Bruno Guimarães. The 24-year-old Newcastle United midfielder has only eight senior caps so far but, given the chance, would be capable of switching the lights on for Brazil in Doha. His central midfield talent – whether deployed as a No 6 or No 8 – is sufficiently powerful to ensure he becomes virtually indispensable; even to a team this gifted. LT

Enzo Fernández has been in great form for Benfica and could get his chance in Argentina’s midfield with Lo Celso injured. The 21-year-old was very impressive after coming off the bench in the friendly against Honduras in September. JW

How far will England and Wales get?

England: quarter-finals. Wales: valiant but agonising group stage exit. NA

England reach the quarter-finals, the damning inquest begins and Gareth Southgate walks away after six years of unwanted spotlight. Wales to make it to the last-16 but avoid the hysteria. BF

England celebrate scoring a goal at Wembley
England were beaten in the semi-finals at the last World Cup. Photograph: Matthew Ashton/AMA/Getty Images

Wales’ first World Cup in 64 years will be a quick one as they go quietly in the group stage. England won’t be far behind after getting all they can handle from either Senegal or the Netherlands in the last-16. BAG

Both to make it out of the group, and both to go out in the last-16. AH

With England, it could be anything from quarter-finalists to finalists. My heart says the latter, that there were mitigating factors for their Nations League dip, that the experience and quality is there. My head says an exit in the quarters, probably to France. Wales to reach the last-16. DH

With England nothing would surprise me, but the draw has fallen their way and they will be in the easier half if they top their group. Wales will do well to progress to the last-16. SI

England – last-16. Wales – group. JJ

It’s not coming home, and I’m going to wager it’ll get lost in transit somewhere around the quarter-finals on the evidence of England’s recent issues and Nations League woes. If Wales (welcome back) keep their veterans injury-free they could yet beat the United States and Iran to second spot and seal a spot in the round of 16. EK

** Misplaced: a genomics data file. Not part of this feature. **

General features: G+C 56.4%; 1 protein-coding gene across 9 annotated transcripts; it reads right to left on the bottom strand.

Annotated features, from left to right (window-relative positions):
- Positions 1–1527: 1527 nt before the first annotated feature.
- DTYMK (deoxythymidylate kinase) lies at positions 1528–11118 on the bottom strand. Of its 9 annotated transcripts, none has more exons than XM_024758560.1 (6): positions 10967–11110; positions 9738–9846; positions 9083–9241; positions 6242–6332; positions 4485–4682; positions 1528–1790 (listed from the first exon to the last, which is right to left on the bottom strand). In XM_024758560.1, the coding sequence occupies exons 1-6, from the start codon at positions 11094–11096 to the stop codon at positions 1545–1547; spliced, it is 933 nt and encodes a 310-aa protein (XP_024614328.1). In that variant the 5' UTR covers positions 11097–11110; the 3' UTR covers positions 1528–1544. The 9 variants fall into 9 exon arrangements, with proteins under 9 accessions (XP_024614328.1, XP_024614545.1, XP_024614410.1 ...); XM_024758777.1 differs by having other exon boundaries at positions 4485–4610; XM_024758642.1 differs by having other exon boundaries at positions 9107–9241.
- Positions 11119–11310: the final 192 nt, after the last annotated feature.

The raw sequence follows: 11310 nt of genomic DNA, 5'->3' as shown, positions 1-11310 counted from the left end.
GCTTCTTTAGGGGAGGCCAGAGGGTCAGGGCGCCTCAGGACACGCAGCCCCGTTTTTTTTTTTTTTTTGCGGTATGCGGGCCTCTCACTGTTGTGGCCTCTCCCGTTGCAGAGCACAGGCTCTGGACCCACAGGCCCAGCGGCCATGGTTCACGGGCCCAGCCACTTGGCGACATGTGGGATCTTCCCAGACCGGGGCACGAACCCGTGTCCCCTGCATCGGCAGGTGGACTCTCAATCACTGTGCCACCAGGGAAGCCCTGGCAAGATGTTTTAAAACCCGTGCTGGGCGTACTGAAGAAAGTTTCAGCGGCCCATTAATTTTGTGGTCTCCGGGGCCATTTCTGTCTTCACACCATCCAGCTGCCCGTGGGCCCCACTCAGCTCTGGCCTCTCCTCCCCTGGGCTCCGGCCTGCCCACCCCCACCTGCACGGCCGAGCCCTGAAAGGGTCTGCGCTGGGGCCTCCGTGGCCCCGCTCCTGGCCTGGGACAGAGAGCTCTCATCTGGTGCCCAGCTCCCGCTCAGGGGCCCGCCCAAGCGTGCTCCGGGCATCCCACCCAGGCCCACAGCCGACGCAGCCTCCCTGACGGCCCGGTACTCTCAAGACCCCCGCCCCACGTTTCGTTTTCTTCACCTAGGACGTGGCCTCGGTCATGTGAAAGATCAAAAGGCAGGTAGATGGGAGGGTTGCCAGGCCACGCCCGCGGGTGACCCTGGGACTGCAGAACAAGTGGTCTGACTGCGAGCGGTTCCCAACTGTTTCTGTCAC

England group stage. Wales last-16. JL

Not far enough. Would love to think Wales will get out the group but I fear it’s unlikely – although don’t underestimate how good Bale could be. England are remarkably consistent really and more or less always do the same thing at a World Cup, at least in knockout phases, which is to beat the teams they “should” beat and go out to the first really strong team. Maybe a step better this time. Semis. SL

England will get to the final (see above) or go out at any point after the group stage. Wales will get to the second round thanks to Gareth Bale. PM

Suspect neither will get past the last-16. Although oddly, can also see England winning it, Gareth Bale being inexplicably brilliant and the Welsh generally cheering everyone up. Football eh? BR

Gareth Bale in training
Gareth Bale could help Wales qualify for the knockout stages in Qatar. Photograph: Matthew Childs/Action Images/Reuters

England will lose in the last four to Spain – we’ll talk a lot about the lack of a controlling midfielder. Wales will go out in the last-16 to Holland. JS

England to the quarter-finals and a likely defeat to France. Wales to the round of 16 where the Netherlands may well lie in wait. LT

England could easily go out in the group, or they could win it, but a quarter-final exit feels about reasonable. Wales have a great opportunity to finish above the US and get to the last-16. JW

How do you feel about going to Qatar to cover the tournament?

What would normally be the pinnacle of this profession is undoubtedly tempered by the context. That certainly hits home when friends you spent cherished moments with watching World Cups in childhood say they will not be tuning in this time. But I’m convinced it’s important to be there, and feel I’m part of a conscientious reporting team who will try our hardest to bring all elements of the tournament to readers with depth and sensitivity. NA